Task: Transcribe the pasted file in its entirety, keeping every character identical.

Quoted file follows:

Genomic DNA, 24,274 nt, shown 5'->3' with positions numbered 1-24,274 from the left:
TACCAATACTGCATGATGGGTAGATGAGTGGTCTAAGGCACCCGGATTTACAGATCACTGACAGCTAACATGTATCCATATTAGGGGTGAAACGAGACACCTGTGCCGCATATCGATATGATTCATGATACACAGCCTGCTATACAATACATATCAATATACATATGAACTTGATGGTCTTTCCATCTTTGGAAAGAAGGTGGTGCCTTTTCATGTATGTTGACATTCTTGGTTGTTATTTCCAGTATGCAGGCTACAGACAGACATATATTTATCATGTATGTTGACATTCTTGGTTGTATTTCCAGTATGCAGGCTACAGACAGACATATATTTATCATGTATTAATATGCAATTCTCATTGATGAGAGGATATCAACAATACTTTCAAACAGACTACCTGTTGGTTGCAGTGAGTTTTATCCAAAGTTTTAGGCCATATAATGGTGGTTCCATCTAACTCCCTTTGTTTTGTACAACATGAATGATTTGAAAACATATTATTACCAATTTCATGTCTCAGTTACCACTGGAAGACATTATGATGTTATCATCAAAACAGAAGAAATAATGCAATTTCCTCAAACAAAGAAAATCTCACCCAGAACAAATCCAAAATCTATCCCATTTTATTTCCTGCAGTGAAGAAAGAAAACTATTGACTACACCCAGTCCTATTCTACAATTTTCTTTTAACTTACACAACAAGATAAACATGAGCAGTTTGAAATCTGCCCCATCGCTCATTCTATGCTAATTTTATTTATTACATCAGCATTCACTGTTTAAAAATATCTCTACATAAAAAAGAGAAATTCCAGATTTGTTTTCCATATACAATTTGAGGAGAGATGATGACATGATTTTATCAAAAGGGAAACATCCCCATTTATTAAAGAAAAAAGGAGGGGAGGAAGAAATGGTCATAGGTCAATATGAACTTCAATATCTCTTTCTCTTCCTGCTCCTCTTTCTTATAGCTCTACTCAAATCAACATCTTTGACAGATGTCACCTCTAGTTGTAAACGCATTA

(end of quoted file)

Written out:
Genomic DNA, 24,274 nt, shown 5'->3' with positions numbered 1-24,274 from the left:
TACCAATACTGCATGATGGGTAGATGAGTGGTCTAAGGCACCCGGATTTACAGATCACTGACAGCTAACATGTATCCATATTAGGGGTGAAACGAGACACCTGTGCCGCATATCGATATGATTCATGATACACAGCCTGCTATACAATACATATCAATATACATATGAACTTGATGGTCTTTCCATCTTTGGAAAGAAGGTGGTGCCTTTTCATGTATGTTGACATTCTTGGTTGTTATTTCCAGTATGCAGGCTACAGACAGACATATATTTATCATGTATGTTGACATTCTTGGTTGTATTTCCAGTATGCAGGCTACAGACAGACATATATTTATCATGTATTAATATGCAATTCTCATTGATGAGAGGATATCAACAATACTTTCAAACAGACTACCTGTTGGTTGCAGTGAGTTTTATCCAAAGTTTTAGGCCATATAATGGTGGTTCCATCTAACTCCCTTTGTTTTGTACAACATGAATGATTTGAAAACATATTATTACCAATTTCATGTCTCAGTTACCACTGGAAGACATTATGATGTTATCATCAAAACAGAAGAAATAATGCAATTTCCTCAAACAAAGAAAATCTCACCCAGAACAAATCCAAAATCTATCCCATTTTATTTCCTGCAGTGAAGAAAGAAAACTATTGACTACACCCAGTCCTATTCTACAATTTTCTTTTAACTTACACAACAAGATAAACATGAGCAGTTTGAAATCTGCCCCATCGCTCATTCTATGCTAATTTTATTTATTACATCAGCATTCACTGTTTAAAAATATCTCTACATAAAAAAGAGAAATTCCAGATTTGTTTTCCATATACAATTTGAGGAGAGATGATGACATGATTTTATCAAAAGGGAAACATCCCCATTTATTAAAGAAAAAAGGAGGGGAGGAAGAAATGGTCATAGGTCAATATGAACTTCAATATCTCTTTCTCTTCCTGCTCCTCTTTCTTATAGCTCTACTCAAATCAACATCTTTGACAGATGTCACCTCTAGTTGTAAACGCATTA